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Hey Mister, that's my CRISPR!

Who deserves credit for the DNA editing breakthrough? Concordia biology professor Alisa Piekny shares her thoughts on a scientific scandal
January 29, 2016
By Alisa Piekny


Recently the science world has been buzzing about a controversy involving the new genome-editing technology CRISPR. The fuss began when Eric Lander, a biology professor at MIT, penned an article for prominent science publication
Cell on the history of CRISPR's discovery.

The article, "The Heroes of CRISPR," neglected to mention Lander is involved in a CRISPR-related patent lawsuit with two other scientists, Jennifer Doudna and Emmanuelle Charpentier, who played a major role in CRISPR's development. Not only did fellow scientists question Lander's (and Cell's) lack of disclosure, but Lander was also accused of trying to write women out of CRISPR's history.

Alisa Piekny, an associate professor in Concordia's Department of Biology, is participating in the February 10 conference Beyond Disciplines: Editing genes? The Science and Ethics of the New Biotechnology. We asked her to explain the outrage surrounding this scientific breakthrough.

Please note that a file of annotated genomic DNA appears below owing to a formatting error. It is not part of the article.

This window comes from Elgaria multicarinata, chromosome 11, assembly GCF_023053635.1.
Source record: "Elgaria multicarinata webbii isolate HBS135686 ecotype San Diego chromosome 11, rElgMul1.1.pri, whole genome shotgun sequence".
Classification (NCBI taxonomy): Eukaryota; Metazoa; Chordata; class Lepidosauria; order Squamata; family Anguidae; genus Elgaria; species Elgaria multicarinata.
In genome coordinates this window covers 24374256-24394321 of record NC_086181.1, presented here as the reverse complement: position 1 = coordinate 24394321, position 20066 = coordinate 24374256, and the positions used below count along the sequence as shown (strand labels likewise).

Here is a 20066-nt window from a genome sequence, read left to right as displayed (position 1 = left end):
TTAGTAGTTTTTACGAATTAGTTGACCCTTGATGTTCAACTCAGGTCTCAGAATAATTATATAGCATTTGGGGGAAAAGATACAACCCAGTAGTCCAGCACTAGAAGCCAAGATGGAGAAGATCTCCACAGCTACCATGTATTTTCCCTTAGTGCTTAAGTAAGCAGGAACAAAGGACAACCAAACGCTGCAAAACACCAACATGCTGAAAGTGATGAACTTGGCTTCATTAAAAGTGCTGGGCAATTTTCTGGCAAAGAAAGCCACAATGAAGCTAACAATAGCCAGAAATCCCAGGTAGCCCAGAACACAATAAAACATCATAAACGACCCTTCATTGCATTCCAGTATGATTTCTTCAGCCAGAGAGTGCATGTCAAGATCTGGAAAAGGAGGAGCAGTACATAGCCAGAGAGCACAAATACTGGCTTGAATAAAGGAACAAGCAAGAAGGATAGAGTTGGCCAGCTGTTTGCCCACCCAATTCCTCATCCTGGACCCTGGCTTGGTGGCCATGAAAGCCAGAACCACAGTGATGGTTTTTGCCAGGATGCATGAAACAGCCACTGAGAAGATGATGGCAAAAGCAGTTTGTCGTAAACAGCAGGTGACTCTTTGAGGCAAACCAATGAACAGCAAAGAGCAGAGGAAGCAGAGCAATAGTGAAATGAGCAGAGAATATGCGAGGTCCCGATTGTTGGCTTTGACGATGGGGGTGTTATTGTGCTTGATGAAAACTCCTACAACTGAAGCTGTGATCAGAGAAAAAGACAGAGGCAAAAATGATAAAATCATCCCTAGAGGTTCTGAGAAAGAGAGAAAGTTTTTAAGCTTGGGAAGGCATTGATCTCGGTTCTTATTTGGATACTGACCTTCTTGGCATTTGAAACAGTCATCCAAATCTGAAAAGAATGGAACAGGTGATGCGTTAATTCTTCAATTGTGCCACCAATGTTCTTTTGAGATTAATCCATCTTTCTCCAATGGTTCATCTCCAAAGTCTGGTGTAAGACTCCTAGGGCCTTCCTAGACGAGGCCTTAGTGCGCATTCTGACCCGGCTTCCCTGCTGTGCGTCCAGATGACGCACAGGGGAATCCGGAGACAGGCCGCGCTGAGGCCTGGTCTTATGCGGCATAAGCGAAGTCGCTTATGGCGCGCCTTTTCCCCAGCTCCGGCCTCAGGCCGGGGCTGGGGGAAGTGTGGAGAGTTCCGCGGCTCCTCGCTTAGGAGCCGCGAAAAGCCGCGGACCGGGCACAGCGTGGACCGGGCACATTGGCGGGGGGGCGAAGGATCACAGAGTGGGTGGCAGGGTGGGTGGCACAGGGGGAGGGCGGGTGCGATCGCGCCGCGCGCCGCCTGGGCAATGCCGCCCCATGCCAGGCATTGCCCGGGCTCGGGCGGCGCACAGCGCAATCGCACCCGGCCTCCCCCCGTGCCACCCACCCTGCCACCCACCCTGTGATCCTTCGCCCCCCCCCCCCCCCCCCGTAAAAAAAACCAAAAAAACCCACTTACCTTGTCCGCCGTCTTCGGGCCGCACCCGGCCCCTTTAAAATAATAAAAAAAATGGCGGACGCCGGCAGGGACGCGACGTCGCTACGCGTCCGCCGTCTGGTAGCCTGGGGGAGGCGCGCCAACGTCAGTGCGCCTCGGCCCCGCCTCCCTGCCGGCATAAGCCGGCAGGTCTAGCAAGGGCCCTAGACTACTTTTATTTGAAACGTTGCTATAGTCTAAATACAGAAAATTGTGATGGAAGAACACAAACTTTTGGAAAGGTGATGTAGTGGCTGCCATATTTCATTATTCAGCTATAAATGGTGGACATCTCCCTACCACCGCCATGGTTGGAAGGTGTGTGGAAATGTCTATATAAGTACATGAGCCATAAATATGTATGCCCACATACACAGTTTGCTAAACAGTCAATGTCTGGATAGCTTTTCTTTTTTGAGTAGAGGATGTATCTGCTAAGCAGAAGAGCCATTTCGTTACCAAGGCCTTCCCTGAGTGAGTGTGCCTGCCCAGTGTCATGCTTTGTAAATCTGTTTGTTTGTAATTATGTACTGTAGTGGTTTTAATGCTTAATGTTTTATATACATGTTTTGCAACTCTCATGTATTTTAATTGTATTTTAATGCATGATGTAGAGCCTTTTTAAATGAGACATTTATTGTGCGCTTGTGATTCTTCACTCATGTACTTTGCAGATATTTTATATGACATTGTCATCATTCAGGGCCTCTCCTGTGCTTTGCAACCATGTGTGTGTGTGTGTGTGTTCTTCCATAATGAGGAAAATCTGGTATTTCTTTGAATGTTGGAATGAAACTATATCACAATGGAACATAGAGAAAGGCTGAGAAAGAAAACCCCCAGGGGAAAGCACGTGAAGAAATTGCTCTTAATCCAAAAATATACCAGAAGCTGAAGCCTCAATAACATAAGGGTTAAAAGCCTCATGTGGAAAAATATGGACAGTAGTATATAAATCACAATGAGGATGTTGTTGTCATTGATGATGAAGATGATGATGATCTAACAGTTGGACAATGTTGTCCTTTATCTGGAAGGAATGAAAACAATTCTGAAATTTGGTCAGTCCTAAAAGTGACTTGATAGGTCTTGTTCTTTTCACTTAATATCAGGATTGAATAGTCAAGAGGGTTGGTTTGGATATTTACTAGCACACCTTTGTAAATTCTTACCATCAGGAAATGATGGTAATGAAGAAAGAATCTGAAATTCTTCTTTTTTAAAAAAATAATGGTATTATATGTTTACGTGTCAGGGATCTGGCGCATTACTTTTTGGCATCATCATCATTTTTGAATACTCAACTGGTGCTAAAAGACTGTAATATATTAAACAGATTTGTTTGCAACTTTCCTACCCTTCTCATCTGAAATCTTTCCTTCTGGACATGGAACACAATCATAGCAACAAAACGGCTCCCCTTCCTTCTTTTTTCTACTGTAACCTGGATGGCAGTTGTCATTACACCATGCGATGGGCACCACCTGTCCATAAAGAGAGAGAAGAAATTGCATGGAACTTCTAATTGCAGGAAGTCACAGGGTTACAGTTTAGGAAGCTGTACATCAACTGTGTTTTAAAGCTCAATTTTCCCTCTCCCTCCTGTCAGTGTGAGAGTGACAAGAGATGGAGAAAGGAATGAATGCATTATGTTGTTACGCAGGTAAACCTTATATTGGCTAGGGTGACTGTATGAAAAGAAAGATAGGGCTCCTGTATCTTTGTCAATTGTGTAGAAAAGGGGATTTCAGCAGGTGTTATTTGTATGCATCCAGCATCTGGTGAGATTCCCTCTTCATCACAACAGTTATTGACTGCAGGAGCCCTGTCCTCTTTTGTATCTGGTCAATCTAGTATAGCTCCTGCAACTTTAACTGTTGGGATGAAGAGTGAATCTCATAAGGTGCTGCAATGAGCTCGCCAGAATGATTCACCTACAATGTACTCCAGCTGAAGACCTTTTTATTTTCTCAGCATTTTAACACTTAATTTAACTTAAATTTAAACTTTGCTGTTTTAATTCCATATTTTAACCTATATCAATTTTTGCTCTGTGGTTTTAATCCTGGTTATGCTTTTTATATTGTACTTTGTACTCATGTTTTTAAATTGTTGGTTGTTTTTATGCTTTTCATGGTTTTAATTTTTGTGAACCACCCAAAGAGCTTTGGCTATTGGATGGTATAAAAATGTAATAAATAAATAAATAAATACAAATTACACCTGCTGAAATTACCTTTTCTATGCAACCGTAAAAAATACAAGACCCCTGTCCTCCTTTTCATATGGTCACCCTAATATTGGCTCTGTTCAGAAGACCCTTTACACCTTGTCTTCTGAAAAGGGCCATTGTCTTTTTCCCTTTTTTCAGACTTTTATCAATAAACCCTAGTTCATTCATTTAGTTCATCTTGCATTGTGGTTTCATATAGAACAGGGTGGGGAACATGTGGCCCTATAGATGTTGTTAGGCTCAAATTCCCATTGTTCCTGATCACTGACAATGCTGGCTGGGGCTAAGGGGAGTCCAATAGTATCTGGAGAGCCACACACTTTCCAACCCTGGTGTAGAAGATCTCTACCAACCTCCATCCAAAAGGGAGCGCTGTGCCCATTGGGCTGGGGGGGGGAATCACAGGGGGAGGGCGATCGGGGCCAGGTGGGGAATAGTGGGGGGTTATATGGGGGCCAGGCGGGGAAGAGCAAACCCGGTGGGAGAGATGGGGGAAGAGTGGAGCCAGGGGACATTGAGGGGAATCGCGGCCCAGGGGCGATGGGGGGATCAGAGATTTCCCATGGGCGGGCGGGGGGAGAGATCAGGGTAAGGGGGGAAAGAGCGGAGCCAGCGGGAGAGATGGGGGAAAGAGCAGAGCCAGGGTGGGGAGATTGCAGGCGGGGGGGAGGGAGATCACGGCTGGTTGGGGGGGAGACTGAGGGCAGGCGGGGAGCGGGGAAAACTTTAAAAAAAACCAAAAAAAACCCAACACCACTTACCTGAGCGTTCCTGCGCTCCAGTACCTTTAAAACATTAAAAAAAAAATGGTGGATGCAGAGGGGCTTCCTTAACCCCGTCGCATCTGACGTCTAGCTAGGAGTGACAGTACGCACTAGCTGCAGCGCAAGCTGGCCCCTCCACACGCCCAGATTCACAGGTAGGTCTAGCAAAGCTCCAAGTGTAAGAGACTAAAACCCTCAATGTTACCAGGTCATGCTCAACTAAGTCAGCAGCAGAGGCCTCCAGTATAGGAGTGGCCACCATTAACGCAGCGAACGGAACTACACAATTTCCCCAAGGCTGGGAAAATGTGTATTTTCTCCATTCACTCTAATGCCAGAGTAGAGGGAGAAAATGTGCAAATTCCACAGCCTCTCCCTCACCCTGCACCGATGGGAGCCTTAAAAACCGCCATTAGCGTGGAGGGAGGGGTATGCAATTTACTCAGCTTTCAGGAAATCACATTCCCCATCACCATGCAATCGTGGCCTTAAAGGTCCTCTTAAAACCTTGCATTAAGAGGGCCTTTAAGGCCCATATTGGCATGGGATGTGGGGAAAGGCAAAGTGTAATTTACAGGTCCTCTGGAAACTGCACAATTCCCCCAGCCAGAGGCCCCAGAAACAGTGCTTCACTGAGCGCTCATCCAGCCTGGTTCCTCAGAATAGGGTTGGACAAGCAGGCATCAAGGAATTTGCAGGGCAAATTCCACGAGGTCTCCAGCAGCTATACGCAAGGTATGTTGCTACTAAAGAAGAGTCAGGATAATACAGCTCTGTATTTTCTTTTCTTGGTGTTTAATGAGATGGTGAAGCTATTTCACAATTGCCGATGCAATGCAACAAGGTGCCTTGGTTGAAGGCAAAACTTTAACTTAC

The strange case of the missing 'heroines of CRISPR'

What was your reaction when you heard about this controversy?

Alisa Piekny: I wasn't surprised, due to the competitive nature of research — recognition, funding, publishing. Especially in a time when advances in technology and rapid communication mean that many scientists (with the means) can quickly identify and advance 'novel' areas of research. Who made a 'discovery or important advancements' becomes murky.

Some scientists may fight to be properly recognized for their contributions, since this recognition can open the door to more patent and funding opportunities, which is crucial at a time when funding is tight in most countries. Unfortunately, those that fight the hardest also often care more about prizes and money than they do about advancing science.

But the recognition for important contributions to, and the advancement of, CRISPR goes even deeper than this, because it also highlights the fact that many women are often overlooked for their contributions to science. This is a problem that has occurred for decades, if not hundreds of years.